In reply, Hunter mentioned that this is an issue “that really concerns me. I want this community to extend beyond NFT ownership. We have some specific plans of how we’re going to go about doing that but not quite ready to reveal them yet.” I guess for the time being we’ll have to wait and see. But with all things considered, it’s exciting—a project at the “intersection of two emerging industries.”
But aren’t NFTs just a scam? Despite their promising potential, classic rug pulls are common in the world of NFTs. For instance, in October 2021, a developer of the project Evolved Apes vanished with 798 Ether—around $2.7 million at the time—with nothing but a JPG file for investors to show for themselves. Given the wild West nature of NFTs, it’s understandable users could be sceptical. In response, Hunter advises anyone wishing to invest in the tokens to “do their homework.”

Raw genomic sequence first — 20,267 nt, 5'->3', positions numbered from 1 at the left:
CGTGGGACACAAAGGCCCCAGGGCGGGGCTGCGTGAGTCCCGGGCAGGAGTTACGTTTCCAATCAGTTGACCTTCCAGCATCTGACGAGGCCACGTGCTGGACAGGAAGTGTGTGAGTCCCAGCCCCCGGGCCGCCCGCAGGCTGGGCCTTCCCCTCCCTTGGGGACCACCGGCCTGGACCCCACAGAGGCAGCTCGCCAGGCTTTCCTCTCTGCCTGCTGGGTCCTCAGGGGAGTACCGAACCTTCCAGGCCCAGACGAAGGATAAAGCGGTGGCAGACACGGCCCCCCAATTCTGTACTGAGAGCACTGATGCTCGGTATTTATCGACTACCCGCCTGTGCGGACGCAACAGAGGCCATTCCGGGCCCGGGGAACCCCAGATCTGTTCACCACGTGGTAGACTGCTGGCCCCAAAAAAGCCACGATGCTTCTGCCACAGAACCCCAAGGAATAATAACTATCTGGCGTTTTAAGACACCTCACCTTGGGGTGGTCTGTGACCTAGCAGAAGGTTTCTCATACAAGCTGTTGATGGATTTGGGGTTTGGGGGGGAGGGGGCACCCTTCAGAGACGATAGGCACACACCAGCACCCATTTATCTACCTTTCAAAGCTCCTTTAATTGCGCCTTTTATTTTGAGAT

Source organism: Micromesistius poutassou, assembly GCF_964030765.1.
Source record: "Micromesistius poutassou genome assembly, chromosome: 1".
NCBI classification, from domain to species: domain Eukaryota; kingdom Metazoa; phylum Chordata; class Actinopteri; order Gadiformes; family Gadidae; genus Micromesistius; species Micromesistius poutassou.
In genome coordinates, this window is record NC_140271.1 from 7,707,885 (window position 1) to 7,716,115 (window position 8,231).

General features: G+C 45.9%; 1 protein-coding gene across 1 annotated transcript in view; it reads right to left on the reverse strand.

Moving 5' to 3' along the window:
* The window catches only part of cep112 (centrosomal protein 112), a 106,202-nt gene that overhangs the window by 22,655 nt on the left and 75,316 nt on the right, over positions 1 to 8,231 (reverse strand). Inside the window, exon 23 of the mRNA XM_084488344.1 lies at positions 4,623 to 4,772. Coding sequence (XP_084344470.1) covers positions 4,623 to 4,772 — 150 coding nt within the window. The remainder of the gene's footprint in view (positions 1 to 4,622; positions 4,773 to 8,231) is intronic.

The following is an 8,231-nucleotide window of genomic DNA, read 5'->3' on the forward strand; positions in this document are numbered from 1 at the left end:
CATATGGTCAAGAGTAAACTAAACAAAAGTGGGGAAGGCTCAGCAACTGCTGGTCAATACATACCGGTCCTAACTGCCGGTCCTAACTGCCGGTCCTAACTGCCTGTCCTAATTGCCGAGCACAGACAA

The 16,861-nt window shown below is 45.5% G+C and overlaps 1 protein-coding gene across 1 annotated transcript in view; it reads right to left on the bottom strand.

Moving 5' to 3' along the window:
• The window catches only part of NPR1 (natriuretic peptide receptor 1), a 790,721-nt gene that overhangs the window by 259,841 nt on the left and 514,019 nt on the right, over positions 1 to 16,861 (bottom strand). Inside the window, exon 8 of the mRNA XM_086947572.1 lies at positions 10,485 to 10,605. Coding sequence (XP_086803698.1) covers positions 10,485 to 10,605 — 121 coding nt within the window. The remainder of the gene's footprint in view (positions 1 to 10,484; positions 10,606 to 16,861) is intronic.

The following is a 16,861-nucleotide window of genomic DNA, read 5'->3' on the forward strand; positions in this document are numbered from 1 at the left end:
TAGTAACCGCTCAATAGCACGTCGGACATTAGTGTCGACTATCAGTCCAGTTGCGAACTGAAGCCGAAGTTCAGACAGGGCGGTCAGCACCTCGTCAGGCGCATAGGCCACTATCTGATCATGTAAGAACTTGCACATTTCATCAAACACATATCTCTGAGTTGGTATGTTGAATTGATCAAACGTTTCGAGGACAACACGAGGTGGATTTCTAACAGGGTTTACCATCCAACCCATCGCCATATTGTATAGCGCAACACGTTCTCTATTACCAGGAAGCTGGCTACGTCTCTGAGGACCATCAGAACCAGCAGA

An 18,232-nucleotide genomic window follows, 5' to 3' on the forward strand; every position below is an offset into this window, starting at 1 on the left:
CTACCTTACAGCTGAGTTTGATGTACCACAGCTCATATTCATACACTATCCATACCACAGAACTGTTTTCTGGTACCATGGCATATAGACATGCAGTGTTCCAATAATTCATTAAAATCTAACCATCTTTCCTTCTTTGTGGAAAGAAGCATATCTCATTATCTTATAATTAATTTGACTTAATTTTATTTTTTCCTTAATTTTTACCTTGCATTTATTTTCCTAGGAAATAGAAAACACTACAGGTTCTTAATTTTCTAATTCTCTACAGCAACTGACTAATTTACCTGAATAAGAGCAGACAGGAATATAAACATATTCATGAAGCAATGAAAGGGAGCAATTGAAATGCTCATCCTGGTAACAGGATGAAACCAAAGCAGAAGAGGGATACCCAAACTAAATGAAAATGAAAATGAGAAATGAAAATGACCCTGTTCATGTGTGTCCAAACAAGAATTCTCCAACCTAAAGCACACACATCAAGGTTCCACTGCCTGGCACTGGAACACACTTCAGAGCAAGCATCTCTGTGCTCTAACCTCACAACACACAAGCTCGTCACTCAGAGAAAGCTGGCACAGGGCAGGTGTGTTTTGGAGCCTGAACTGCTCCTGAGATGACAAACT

Likewise, this doesn’t mean all projects will fail. If you play your cards right, you could be in with a very lucrative investment. At face value, it seems that Crypto Cannabis Club could be one of the lucky few. In Hunter’s own words, what they’re doing is “very authentic”—a claim which is honestly hard to deny. My experience with the community has been welcoming, even when lacking an NFT myself.
“Like any kind of financial instrument, there’s always going to be a market and the prices will always fluctuate over time,” Hunter continued, hinting that we may see market prices for NFT alter in the near future. “But really we have a long term vision: we’re focusing on building our community, not just on the price of the NFT. We believe that if we do a really good job of building a committed community, the price will follow. Or in other words, it’ll get the price it deserves.”